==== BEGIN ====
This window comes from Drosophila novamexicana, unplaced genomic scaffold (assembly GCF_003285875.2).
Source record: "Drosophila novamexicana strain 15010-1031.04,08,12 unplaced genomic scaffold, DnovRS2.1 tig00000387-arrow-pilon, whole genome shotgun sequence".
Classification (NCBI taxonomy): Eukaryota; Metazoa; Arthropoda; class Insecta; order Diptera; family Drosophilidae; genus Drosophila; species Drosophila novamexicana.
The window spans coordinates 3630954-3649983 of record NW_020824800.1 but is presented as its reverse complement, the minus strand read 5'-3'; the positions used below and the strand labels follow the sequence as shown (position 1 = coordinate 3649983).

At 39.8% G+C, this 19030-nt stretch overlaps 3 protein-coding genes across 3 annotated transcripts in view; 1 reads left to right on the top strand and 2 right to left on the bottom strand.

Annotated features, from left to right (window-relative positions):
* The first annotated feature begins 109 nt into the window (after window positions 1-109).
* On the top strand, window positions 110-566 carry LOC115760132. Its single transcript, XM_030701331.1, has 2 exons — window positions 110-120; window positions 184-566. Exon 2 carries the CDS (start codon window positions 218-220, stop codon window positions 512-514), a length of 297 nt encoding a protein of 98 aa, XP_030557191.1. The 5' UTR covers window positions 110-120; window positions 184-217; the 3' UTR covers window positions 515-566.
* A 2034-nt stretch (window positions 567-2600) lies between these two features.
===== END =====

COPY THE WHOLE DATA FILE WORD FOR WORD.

This window comes from Drosophila novamexicana, unplaced genomic scaffold (assembly GCF_003285875.2).
Source record: "Drosophila novamexicana strain 15010-1031.04,08,12 unplaced genomic scaffold, DnovRS2.1 tig00000387-arrow-pilon, whole genome shotgun sequence".
Classification (NCBI taxonomy): Eukaryota; Metazoa; Arthropoda; class Insecta; order Diptera; family Drosophilidae; genus Drosophila; species Drosophila novamexicana.
The window spans coordinates 3630954-3649983 of record NW_020824800.1 but is presented as its reverse complement, the minus strand read 5'-3'; the positions used below and the strand labels follow the sequence as shown (position 1 = coordinate 3649983).

At 39.8% G+C, this 19030-nt stretch overlaps 3 protein-coding genes across 3 annotated transcripts in view; 1 reads left to right on the top strand and 2 right to left on the bottom strand.

Annotated features, from left to right (window-relative positions):
* The first annotated feature begins 109 nt into the window (after window positions 1-109).
* On the top strand, window positions 110-566 carry LOC115760132. Its single transcript, XM_030701331.1, has 2 exons — window positions 110-120; window positions 184-566. Exon 2 carries the CDS (start codon window positions 218-220, stop codon window positions 512-514), a length of 297 nt encoding a protein of 98 aa, XP_030557191.1. The 5' UTR covers window positions 110-120; window positions 184-217; the 3' UTR covers window positions 515-566.
* A 2034-nt stretch (window positions 567-2600) lies between these two features.